All this should prompt us to think how important democracy is. For all its failings, the world has no better idea, as Winston Churchill famously declared. The 20th century saw all sorts of experiments, including fascism, socialism (not to be confused with social democracy), anarchism, monarchism, Marxism and theocracy. All came undone. Out of the ferocious competition of rival ideas democracy came out on top.
Professor John Dunn of Cambridge University in his magisterial study of democracy writes, “The term democracy has become (as the Freudians put it) too highly cathected: saturated with emotion, irradiated by passion, tugged to and fro and ever more overwhelmed by accumulated confusion. To rescue it as an aid in understanding politics, we need to think our way past a mass of history and block our ears to many pressing importunities”.
We need to know far more about democracy than we do. President George W. Bush declared that “the reason I’m so strong on democracy is that democracies don’t go to war with each other”. Indeed, much academic research has proved his point and it is an important and good one. But democracies have a terrible record of going to war against non-democracies, often on the flimsiest excuse.
Look at America’s war against Spain in the nineteenth century or against Cuba and Nicaragua in the last century. Britain has gone to war more times in the last 120 years than any other country in the world.
Perhaps we should not be surprised that Plato was against the democracy of his home city, Athens. Plato believed that in the best form of government philosophers should rule.
Historians have wondered why he was so against democracy. Was it because he was from a wealthy family and Athenian democracy seemed to favour more equal income distribution? Or was it because a democratic state had sentenced to death his teacher, Socrates, falsely accusing him of impiety and trading on Greeks’ religious sensibility? Regardless of the reason, Plato saw democracy as the rule of the foolish, vicious and always potentially brutal. Look how, as a senator, Biden and his congressional contemporaries voted into being a law that judges must incarcerate the convicted for long terms, even for minor offences, if this was their third conviction. The result is the US has 2 million people in jail, mostly young black men. No other country in the world, even authoritarian or dictatorial, has such numbers, or anywhere near it.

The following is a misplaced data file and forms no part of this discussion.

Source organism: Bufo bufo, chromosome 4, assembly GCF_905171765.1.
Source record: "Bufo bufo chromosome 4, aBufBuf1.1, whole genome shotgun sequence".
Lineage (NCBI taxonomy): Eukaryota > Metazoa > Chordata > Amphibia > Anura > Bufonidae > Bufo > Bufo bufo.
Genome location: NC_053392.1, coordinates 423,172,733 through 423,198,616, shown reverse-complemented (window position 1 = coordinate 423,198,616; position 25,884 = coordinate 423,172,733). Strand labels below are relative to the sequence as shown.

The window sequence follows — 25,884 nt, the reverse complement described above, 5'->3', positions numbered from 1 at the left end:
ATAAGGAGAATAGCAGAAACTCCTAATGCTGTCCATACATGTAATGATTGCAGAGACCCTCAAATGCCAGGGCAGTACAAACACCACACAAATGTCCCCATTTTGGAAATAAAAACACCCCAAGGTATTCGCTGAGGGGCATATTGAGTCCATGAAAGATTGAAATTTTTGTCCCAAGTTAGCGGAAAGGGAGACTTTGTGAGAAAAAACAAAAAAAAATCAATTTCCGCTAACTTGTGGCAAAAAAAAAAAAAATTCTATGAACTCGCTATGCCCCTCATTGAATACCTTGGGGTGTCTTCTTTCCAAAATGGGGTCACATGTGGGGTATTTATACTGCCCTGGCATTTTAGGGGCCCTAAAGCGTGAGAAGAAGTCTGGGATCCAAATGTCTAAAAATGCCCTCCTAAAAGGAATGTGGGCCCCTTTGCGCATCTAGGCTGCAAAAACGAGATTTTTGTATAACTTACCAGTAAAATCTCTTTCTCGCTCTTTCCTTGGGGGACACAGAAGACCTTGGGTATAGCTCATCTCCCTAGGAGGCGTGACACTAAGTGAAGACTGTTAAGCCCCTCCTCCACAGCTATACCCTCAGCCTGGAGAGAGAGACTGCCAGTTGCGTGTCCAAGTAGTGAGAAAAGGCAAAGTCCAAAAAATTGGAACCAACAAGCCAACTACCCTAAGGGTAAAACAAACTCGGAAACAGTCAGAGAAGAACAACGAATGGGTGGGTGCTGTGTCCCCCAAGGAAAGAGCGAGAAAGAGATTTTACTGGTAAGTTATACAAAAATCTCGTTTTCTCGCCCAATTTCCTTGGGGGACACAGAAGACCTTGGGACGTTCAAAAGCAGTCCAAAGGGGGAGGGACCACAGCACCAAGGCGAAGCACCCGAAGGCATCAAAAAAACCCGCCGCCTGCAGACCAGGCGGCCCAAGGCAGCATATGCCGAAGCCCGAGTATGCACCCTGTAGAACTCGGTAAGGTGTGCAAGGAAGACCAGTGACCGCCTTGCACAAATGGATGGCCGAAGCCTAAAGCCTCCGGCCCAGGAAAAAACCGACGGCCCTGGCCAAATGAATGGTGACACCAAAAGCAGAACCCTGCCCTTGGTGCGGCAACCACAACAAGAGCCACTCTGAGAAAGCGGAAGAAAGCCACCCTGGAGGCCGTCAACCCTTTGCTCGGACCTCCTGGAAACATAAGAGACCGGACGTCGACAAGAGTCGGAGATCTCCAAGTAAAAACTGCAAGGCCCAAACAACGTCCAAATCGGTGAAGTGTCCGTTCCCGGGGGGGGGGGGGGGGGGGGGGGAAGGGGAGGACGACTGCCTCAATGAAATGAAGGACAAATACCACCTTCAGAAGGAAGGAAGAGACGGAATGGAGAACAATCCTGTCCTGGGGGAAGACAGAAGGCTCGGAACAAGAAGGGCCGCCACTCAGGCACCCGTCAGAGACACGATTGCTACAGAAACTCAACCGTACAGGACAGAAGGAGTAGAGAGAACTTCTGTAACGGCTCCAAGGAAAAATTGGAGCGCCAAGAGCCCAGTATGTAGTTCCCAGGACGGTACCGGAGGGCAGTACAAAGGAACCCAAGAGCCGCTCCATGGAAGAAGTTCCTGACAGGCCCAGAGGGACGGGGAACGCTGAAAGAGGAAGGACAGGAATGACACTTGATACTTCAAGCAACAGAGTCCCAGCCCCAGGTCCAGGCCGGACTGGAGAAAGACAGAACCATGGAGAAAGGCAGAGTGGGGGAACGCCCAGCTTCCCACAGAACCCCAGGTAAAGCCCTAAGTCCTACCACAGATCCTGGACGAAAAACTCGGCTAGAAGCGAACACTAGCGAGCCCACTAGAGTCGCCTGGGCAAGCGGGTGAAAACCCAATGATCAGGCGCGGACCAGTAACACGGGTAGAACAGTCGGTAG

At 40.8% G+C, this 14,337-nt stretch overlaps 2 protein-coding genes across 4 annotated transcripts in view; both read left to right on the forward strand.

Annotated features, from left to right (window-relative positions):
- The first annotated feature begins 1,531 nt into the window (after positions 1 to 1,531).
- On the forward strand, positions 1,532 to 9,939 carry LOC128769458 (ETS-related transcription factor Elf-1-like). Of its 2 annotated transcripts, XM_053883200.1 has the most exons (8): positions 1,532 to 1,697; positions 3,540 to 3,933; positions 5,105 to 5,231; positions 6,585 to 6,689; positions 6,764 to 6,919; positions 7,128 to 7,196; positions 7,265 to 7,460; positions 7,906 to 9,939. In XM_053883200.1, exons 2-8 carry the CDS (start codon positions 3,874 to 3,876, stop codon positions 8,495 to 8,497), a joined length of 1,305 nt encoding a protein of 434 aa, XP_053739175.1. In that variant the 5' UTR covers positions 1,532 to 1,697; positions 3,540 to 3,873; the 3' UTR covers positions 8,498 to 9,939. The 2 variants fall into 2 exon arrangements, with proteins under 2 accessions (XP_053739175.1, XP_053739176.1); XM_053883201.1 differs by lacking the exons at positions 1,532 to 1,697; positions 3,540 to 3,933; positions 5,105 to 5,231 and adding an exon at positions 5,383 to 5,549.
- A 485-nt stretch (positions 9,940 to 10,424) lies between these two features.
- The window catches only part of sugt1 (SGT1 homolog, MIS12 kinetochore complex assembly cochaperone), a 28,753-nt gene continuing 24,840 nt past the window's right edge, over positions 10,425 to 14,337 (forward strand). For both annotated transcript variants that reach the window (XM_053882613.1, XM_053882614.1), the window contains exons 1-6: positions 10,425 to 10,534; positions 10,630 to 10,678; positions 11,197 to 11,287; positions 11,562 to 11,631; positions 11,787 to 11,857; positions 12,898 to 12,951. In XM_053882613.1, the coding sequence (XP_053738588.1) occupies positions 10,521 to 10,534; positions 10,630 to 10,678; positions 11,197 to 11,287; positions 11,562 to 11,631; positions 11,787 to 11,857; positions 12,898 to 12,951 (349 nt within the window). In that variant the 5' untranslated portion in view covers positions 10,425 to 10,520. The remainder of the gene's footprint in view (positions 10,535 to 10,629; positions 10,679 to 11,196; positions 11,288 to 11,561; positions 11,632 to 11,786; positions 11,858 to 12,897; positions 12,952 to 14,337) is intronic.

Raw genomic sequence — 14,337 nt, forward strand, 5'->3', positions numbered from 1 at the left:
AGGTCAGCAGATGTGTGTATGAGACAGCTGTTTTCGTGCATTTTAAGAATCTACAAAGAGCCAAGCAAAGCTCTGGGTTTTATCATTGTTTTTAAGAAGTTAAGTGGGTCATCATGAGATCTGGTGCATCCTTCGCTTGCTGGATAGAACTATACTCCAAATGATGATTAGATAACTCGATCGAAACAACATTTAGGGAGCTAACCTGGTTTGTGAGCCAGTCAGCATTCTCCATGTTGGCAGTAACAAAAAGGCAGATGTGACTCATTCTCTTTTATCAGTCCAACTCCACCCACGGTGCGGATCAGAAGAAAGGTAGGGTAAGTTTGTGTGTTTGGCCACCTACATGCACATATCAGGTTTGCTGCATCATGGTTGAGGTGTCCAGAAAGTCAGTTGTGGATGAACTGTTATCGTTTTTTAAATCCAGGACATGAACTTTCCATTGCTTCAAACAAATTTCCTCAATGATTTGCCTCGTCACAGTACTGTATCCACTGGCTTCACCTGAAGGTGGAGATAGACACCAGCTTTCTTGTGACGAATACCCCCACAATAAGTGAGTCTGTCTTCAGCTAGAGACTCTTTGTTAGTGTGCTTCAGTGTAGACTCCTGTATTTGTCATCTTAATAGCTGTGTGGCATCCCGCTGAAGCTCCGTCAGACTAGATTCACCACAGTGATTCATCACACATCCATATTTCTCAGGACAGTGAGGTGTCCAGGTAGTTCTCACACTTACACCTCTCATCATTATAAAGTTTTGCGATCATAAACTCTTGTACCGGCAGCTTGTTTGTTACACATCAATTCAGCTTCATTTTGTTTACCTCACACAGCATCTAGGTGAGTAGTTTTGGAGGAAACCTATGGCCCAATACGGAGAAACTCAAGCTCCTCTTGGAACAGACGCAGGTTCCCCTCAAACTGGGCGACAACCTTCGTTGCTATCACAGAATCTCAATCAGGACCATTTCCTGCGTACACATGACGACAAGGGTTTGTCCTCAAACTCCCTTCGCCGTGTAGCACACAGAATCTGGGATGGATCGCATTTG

Athenian democracy flourished but then the idea faded away for the best part of 2000 years. The Romans had little time for it. It returned in the struggle for American independence.
A few years later it became the central rallying cry of the French Revolution. Only after 1789 did people start to speak of democratizing societies and it was the French spirit, not the America one, that was its potent exporter. We must never forget that democracy would never have achieved the promise it did without the vision of Robespierre, this figure of “reptilian fascination” who organized the mass executions of those thought to oppose the path of the Revolution.
Over the next 150 years the cause of democracy edged forward gradually, but it only triumphed after 1945.
Today some of us like to think, as Pericles did in his great oration on the subject, that democracy gives society its sobriety of judgment, respect for wisdom, the pride necessary for its economic energy, generosity and even its respect for taste and responsiveness to beauty. But at the same time we are engaged in a perpetual fight against its worst elements.
America has moved from being its modern day founder to being its saboteur. Why should the authoritarians and dictatorships seek to emulate it when it is making such a mess of the concept?